Masako book author spurns call to apologize


An Australian journalist refused Wednesday to bow to the Japanese government’s demand that he apologize for “groundless claims” in a book he wrote about Crown Princess Masako.

Instead, Ben Hills, an award-winning investigative reporter, went on the attack, saying the government’s reaction to the book, which was released in Australia in November, has been “bizarre, unprofessional and bewildering.”

“I regard this as an attempt by the Japanese government to suppress and censor my book, and I think it is absolutely outrageous,” he said.

On Monday, diplomats from the Japanese Embassy in Canberra delivered letters to Hills and publisher Random House Australia, protesting the content of “Princess Masako, Prisoner of the Chrysanthemum Throne.”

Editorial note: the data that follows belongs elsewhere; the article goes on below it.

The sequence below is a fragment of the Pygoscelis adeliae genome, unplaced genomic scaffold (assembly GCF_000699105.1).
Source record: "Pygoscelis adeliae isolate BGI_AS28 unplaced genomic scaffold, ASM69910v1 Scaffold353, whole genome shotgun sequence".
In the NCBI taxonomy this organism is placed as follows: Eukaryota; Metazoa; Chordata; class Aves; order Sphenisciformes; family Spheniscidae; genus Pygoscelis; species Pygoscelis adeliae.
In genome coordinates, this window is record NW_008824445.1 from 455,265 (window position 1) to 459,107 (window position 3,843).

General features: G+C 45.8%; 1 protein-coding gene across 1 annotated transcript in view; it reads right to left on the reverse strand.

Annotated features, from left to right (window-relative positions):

The government’s letters said the book is defamatory and contains “disrespectful descriptions, distortion of facts and judgmental assertions . . . pertaining to the birth of Her Imperial Highness Princess Aiko and the physical conditions of Her Imperial Highness the Crown Princess Masako.”

The government has demanded an apology and corrections.

Hills said the letters had no details about which parts of his book are wrong or inaccurate.

“They (the letters) really didn’t specify anything in particular they were complaining about,” he said. “They were just a complete, widespread rave. It was most unprofessional.”

Hills said the diplomats told him one of the defamatory points was his claim that the Crown Princess’ daughter, Princess Aiko, was conceived by in vitro fertilization.

The claim was widely reported in the international press but ignored by the local media, Hills said.